Jet Propulsion Test Cell
the in-class lecture of aeropropulsion theories with
hands-on learning experience, a student-centered effort to build a test cell
capability to run turbine engines was initiated in January 2001. The activities involve (1) assembling the
engine hardware and the test stand and (2) develop visualization front-ends for
the computer simulations of actual engine runs. Thanks to the efforts of two
generations of highly dedicated undergraduate student volunteers, a miniturbojet engine was successfully assembled in the
summer of 2003. The newly established test cell was successfully operated by
AAE466 students and passed its first major landmark in the Fall
semester of 2003. The students now have
the opportunity to experience the sight, the sound, and the smell of the
theories they learn in class. The miniturbojet engine
is the WREN 54 that delivers about 8.5lb of thrust at 160,000 RPM. The development of the test cell was
presented at the 40th AIAA/ASME/SAE/ASEE Joint Propulsion
Conference and Exhibit,
Equipment Guide describes the equipment setup in the test cell.
Operator’s Guide describes the safety and the operating procedures for driving the MW54 turbjet.
Engine Run Demo (.wmv file)
A two-minute highlight of the MW54 run
with sight and SOUND.
Diameter : 89 mm (3.5 in) Length : 165 mm (6.5in) Max Static Thrust : 8.5 lbf Primary Fuel : Kerosene Idle Shaft Speed : 45,000 RPM Max Shaft Speed : 160,000 RPM Fuel Flow Rate at Maximum RPM : 180 ml/min
Secondary Fuel : Propane
Diameter : 89 mm (3.5 in)
Length : 165 mm (6.5in)
Max Static Thrust : 8.5 lbf
Primary Fuel : Kerosene
Idle Shaft Speed : 45,000 RPM
Max Shaft Speed : 160,000 RPM
Fuel Flow Rate at
Maximum RPM : 180 ml/min
As installed in the text cell, the photo above shows the propane line (green), the clear fuel (kerosene) supply line, the hall RPM sensor (data line in red), the power supply to the glow plugs (black wires), the data line for EGT (green wire), the compress air brass tubing, thrust measurement devices, and the ¼ inch metal shield for operation safety.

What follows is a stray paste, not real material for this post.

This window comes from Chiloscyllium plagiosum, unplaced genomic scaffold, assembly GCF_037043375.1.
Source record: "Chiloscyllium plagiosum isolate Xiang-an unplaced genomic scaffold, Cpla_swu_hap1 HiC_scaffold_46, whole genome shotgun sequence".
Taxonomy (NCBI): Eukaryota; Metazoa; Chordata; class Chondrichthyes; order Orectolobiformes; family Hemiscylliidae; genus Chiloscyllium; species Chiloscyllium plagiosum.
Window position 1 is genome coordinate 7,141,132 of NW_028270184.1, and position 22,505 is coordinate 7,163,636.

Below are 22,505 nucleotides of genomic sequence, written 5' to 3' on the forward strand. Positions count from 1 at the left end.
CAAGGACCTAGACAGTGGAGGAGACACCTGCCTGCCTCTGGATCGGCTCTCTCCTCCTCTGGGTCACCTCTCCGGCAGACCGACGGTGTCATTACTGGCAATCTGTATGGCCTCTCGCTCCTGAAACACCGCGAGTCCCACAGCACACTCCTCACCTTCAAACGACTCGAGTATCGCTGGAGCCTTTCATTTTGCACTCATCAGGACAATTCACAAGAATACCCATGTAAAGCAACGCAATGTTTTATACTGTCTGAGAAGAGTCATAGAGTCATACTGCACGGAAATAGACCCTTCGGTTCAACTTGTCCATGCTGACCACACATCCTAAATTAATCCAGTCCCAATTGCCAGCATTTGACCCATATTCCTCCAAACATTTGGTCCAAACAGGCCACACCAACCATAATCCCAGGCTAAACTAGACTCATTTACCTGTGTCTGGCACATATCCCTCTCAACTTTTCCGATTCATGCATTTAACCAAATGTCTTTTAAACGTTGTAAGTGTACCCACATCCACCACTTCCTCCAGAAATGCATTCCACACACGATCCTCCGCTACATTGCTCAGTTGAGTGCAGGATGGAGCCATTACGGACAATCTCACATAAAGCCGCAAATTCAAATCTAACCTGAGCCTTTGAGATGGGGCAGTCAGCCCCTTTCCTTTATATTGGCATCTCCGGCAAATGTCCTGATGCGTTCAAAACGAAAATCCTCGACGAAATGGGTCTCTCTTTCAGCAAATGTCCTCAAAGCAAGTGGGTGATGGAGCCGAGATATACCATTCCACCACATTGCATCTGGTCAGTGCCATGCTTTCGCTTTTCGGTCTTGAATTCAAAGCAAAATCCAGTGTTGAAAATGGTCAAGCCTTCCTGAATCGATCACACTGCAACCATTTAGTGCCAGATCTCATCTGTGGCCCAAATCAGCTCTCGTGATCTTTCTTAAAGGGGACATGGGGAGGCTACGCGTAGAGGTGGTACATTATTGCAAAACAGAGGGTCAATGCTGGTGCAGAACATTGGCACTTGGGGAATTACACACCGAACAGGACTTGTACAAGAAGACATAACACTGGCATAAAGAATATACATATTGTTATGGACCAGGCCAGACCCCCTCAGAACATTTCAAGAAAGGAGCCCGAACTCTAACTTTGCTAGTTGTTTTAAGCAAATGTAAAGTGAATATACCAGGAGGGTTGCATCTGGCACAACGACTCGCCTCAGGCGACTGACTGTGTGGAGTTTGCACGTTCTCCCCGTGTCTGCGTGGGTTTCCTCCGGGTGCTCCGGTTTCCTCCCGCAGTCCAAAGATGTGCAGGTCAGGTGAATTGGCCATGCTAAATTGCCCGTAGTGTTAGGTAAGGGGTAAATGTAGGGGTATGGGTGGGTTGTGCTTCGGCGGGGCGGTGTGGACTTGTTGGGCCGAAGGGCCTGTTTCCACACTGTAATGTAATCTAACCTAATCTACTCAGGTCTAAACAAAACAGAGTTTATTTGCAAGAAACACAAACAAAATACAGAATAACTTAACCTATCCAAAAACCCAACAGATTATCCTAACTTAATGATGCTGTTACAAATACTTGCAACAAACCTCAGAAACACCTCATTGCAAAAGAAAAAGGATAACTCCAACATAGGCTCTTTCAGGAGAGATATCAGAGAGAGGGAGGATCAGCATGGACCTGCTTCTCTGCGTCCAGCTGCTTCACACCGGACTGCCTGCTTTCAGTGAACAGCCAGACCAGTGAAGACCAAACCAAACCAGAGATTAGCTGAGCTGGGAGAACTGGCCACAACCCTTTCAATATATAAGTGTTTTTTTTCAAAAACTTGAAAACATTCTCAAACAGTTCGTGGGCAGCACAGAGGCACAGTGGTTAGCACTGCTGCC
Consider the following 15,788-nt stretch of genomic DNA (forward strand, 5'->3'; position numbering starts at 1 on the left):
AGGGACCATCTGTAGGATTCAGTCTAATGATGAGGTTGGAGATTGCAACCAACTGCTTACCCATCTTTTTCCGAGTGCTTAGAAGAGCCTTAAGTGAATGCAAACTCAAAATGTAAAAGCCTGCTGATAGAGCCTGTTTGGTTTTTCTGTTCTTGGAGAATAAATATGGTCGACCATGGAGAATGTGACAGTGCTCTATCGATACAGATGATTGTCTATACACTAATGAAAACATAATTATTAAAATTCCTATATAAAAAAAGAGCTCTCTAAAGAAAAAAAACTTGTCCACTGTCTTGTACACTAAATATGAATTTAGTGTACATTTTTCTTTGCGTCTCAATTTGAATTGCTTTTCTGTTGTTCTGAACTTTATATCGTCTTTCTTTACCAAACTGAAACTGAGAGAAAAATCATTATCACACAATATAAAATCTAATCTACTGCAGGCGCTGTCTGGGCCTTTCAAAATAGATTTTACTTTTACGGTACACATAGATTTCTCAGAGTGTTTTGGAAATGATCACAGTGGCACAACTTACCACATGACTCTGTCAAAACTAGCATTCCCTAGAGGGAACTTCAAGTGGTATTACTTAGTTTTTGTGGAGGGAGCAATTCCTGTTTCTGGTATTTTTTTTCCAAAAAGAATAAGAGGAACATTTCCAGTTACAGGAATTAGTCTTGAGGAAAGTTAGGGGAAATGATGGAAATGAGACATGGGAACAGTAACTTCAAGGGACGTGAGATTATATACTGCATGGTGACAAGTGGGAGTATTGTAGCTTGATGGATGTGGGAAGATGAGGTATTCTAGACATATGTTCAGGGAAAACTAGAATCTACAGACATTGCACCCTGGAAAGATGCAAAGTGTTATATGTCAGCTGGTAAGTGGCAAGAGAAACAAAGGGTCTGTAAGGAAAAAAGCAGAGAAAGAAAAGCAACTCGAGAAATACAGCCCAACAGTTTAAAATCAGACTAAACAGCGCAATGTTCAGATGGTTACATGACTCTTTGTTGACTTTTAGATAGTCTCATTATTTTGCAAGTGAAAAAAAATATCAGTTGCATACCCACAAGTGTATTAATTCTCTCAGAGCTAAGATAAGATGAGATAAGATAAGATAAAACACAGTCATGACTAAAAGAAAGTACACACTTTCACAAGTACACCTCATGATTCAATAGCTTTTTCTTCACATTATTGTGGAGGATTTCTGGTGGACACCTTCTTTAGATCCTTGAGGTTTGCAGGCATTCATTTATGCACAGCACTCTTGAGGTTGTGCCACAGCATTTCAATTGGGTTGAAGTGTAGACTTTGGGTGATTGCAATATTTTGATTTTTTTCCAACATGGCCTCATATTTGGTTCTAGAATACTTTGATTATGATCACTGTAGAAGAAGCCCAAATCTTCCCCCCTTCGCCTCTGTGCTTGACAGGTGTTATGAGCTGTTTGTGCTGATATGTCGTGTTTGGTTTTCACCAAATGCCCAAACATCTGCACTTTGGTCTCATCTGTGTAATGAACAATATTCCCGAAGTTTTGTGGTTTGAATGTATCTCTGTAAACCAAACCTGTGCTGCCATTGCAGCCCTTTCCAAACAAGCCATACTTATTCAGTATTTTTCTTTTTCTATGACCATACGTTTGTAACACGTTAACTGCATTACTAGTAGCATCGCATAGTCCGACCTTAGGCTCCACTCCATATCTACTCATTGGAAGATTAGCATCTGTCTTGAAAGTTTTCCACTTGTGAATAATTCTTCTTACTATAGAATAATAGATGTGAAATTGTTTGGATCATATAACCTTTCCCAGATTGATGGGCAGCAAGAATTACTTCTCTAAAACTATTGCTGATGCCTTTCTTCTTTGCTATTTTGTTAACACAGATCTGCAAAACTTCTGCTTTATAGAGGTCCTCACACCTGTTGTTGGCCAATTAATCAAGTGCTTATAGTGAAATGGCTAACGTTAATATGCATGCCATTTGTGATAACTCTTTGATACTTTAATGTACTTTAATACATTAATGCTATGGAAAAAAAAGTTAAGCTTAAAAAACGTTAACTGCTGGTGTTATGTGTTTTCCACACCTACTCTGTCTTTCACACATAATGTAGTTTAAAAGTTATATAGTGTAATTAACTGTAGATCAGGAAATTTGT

The second part of the effort involves developing a simulation front end that can be used for both engine efficiency evaluation and the computer simulations of engine runs by using the data acquired in an actual engine run. We are using Glut in OPEN GL and the engine model has been developed using Pro/ENGINEER. The following still picture shows a cutaway cross-section of the MW54 engine that we have developed. The rotating assembly of the compressor and the turbine can rotate according to the test run data.
Diameter : 89 mm (3.5 in) §
Length : 165 mm (17in) §
Gas generator shaft speed o
Min : 45,000 RPM o
Max : 160,000 RPM §
Max Turboprop shaft speed : 7500 RPM §
Primary Fuel : Kerosene §
Secondary Fuel : Propane for startup §
Fuel flow rate at max RPM : 200 ml/min §
Max static thrust : 30 lbf §
Weight : 2.77 kg (6.1 lbf)
§ Diameter : 89 mm (3.5 in)
§ Length : 165 mm (17in)
§ Gas generator shaft speed
o Min : 45,000 RPM
o Max : 160,000 RPM
§ Max Turboprop shaft speed : 7500 RPM
§ Primary Fuel : Kerosene
§ Secondary Fuel : Propane for startup
§ Fuel flow rate at max RPM : 200 ml/min
§ Max static thrust : 30 lbf
§ Weight : 2.77 kg (6.1 lbf)
To further enrich students’ exposure to different types of turbine engines, a free turbine driven turboprop has been built recently in our test cell with purchased components and manufacturer-assembled sub-systems, such as the gear box. This addition further enhances the quality of propulsion education at WMU. The students have begun to run the new turboprop engine in Fall 2006. The data that can be acquired include thrust, fuel flow rate, prop RPM, main turbine RPM, gas temperatures at the main and the free turbine exits.
Turbine Engines in the WMU Aeropropulsion Test Cell
More data acquisition capability will be developed. A major planned activity is to build a movable test stand for the turbojet.
Student Group Leaders
Chin Hoong Leong and Jerry Jacob (Class of 2004)
Colin Mackie-Smith and Melissa Couper (Class of 2002)
Special thanks to AAE 466 Class of 2002 for helping with the initial cell setup.